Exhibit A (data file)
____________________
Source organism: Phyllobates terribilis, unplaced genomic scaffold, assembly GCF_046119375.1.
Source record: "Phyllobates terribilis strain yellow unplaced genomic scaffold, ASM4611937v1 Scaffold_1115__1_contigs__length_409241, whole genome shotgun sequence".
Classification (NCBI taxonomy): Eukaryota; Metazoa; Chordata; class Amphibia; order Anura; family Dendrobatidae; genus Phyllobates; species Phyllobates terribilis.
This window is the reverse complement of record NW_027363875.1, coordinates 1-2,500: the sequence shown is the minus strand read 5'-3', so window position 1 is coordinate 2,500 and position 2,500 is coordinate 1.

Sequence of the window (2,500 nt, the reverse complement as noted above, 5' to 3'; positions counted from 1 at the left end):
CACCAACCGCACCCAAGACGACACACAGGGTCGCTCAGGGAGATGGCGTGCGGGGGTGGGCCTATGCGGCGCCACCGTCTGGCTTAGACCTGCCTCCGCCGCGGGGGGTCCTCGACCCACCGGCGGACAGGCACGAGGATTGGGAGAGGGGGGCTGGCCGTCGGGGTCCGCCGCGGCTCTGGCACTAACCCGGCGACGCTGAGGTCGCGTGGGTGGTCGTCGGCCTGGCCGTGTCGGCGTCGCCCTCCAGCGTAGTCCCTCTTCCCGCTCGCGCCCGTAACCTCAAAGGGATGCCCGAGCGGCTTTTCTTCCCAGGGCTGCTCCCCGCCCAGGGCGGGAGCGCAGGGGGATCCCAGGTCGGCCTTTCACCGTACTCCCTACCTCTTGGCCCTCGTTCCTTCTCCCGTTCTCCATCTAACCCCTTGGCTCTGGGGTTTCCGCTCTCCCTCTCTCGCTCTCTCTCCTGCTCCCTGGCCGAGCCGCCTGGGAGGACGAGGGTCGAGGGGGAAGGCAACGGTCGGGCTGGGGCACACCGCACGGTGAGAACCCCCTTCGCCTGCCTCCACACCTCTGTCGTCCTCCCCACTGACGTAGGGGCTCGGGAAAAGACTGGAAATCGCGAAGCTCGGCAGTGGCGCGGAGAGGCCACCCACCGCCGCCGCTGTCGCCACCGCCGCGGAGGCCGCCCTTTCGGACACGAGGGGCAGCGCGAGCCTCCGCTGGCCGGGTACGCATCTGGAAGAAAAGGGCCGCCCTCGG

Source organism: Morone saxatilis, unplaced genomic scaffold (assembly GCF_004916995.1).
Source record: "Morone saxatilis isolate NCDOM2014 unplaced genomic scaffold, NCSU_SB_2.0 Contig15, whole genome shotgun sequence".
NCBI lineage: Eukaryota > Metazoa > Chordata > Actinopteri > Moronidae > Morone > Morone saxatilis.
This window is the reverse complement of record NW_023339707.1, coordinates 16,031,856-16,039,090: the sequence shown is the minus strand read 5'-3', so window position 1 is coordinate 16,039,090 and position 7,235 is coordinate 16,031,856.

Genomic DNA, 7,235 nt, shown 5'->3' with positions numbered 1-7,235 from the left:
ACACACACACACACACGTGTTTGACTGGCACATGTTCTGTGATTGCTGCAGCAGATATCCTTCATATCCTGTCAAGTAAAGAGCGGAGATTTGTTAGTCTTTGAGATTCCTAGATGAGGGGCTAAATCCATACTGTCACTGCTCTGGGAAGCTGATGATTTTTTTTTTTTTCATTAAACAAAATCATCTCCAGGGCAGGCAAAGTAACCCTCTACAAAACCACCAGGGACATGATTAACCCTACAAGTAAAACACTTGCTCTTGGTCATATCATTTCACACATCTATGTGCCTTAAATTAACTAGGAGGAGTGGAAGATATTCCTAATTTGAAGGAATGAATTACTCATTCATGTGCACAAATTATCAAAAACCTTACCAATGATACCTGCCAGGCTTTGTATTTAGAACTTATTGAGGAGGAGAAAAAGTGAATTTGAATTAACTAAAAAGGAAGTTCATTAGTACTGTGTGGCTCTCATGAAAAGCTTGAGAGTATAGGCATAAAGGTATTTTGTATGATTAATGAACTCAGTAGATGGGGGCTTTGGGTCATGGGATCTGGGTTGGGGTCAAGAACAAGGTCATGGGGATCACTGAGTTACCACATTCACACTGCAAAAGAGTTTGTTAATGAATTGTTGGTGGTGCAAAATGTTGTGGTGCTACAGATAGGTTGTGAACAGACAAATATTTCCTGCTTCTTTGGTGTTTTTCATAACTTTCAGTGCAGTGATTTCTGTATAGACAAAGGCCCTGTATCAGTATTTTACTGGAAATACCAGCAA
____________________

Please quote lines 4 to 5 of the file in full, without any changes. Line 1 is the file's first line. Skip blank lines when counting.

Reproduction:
This window is the reverse complement of record NW_027363875.1, coordinates 1-2,500: the sequence shown is the minus strand read 5'-3', so window position 1 is coordinate 2,500 and position 2,500 is coordinate 1.

Sequence of the window (2,500 nt, the reverse complement as noted above, 5' to 3'; positions counted from 1 at the left end):